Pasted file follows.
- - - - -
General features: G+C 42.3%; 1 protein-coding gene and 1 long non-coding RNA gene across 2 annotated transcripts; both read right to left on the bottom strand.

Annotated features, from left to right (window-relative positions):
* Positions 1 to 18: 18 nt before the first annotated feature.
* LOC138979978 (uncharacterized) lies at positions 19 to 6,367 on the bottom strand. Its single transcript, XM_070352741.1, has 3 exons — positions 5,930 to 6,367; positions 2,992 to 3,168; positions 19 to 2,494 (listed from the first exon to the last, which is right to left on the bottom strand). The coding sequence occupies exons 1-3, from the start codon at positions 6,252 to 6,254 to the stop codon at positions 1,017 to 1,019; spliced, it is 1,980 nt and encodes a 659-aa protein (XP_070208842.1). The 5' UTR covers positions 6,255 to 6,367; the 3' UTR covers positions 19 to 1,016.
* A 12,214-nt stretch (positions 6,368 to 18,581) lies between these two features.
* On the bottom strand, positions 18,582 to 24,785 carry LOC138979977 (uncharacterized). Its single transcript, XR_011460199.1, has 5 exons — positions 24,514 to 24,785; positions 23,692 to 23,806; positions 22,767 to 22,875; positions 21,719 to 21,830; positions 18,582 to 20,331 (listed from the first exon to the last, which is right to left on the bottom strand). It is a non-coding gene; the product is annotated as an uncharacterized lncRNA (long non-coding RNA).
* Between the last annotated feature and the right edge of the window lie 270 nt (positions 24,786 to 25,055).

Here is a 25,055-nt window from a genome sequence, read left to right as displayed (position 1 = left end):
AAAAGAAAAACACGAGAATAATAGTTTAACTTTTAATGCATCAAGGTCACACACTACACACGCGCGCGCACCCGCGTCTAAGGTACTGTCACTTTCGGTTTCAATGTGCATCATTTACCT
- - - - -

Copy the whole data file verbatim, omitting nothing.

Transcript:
General features: G+C 42.3%; 1 protein-coding gene and 1 long non-coding RNA gene across 2 annotated transcripts; both read right to left on the bottom strand.

Annotated features, from left to right (window-relative positions):
* Positions 1 to 18: 18 nt before the first annotated feature.
* LOC138979978 (uncharacterized) lies at positions 19 to 6,367 on the bottom strand. Its single transcript, XM_070352741.1, has 3 exons — positions 5,930 to 6,367; positions 2,992 to 3,168; positions 19 to 2,494 (listed from the first exon to the last, which is right to left on the bottom strand). The coding sequence occupies exons 1-3, from the start codon at positions 6,252 to 6,254 to the stop codon at positions 1,017 to 1,019; spliced, it is 1,980 nt and encodes a 659-aa protein (XP_070208842.1). The 5' UTR covers positions 6,255 to 6,367; the 3' UTR covers positions 19 to 1,016.
* A 12,214-nt stretch (positions 6,368 to 18,581) lies between these two features.
* On the bottom strand, positions 18,582 to 24,785 carry LOC138979977 (uncharacterized). Its single transcript, XR_011460199.1, has 5 exons — positions 24,514 to 24,785; positions 23,692 to 23,806; positions 22,767 to 22,875; positions 21,719 to 21,830; positions 18,582 to 20,331 (listed from the first exon to the last, which is right to left on the bottom strand). It is a non-coding gene; the product is annotated as an uncharacterized lncRNA (long non-coding RNA).
* Between the last annotated feature and the right edge of the window lie 270 nt (positions 24,786 to 25,055).

Here is a 25,055-nt window from a genome sequence, read left to right as displayed (position 1 = left end):
AAAAGAAAAACACGAGAATAATAGTTTAACTTTTAATGCATCAAGGTCACACACTACACACGCGCGCGCACCCGCGTCTAAGGTACTGTCACTTTCGGTTTCAATGTGCATCATTTACCT